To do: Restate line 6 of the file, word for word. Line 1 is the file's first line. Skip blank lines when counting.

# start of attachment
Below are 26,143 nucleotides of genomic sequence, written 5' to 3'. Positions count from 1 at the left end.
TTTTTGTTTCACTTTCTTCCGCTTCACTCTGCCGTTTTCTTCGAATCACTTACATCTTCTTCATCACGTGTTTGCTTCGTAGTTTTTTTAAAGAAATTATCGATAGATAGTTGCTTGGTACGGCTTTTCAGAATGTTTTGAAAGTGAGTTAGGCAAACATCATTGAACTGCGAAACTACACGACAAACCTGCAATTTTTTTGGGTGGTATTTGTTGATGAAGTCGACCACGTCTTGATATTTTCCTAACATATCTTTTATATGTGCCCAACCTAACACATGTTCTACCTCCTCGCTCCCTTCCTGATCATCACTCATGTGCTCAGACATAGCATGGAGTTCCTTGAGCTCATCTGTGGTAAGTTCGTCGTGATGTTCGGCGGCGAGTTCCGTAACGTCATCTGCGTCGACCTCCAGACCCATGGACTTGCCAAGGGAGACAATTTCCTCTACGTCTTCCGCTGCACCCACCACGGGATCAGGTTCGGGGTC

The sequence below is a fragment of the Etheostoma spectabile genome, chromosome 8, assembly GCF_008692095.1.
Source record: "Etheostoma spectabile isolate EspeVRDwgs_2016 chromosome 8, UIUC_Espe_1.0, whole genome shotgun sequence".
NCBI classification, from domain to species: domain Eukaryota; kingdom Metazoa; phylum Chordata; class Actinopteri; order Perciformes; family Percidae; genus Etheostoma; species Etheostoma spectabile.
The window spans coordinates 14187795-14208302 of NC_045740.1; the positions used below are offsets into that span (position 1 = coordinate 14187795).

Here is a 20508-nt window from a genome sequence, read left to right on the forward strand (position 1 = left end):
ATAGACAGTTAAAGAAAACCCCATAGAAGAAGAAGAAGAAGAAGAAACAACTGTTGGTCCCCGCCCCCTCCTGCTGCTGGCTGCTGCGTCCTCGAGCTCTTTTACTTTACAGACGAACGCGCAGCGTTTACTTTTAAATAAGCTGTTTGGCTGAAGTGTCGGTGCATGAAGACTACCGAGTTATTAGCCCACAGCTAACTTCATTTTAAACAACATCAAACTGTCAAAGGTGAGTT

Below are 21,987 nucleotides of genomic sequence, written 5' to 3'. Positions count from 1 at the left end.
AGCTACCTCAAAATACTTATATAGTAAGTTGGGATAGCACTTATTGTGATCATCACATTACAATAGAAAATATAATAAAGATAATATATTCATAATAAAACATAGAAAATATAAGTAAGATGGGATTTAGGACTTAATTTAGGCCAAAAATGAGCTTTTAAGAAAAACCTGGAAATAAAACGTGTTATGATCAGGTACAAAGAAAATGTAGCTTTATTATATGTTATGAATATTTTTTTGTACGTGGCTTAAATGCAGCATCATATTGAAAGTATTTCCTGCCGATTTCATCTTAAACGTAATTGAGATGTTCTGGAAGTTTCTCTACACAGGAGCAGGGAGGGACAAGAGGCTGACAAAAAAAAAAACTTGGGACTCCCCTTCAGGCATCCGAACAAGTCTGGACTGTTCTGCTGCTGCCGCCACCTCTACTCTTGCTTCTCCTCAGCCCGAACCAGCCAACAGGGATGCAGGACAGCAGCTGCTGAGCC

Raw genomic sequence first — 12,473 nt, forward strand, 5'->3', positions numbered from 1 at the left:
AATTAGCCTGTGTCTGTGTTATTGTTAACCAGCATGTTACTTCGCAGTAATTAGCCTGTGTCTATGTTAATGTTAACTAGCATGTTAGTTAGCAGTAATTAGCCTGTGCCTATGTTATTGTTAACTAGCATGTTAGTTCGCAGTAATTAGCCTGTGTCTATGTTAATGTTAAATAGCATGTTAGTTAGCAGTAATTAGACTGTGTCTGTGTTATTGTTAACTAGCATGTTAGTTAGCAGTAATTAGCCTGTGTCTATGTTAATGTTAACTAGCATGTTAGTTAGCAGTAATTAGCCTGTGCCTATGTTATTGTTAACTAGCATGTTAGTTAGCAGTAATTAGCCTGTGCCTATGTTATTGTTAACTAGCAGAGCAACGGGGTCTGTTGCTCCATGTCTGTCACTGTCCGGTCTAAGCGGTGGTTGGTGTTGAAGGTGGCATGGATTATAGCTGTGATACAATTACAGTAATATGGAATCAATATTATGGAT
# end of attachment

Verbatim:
The window spans coordinates 14187795-14208302 of NC_045740.1; the positions used below are offsets into that span (position 1 = coordinate 14187795).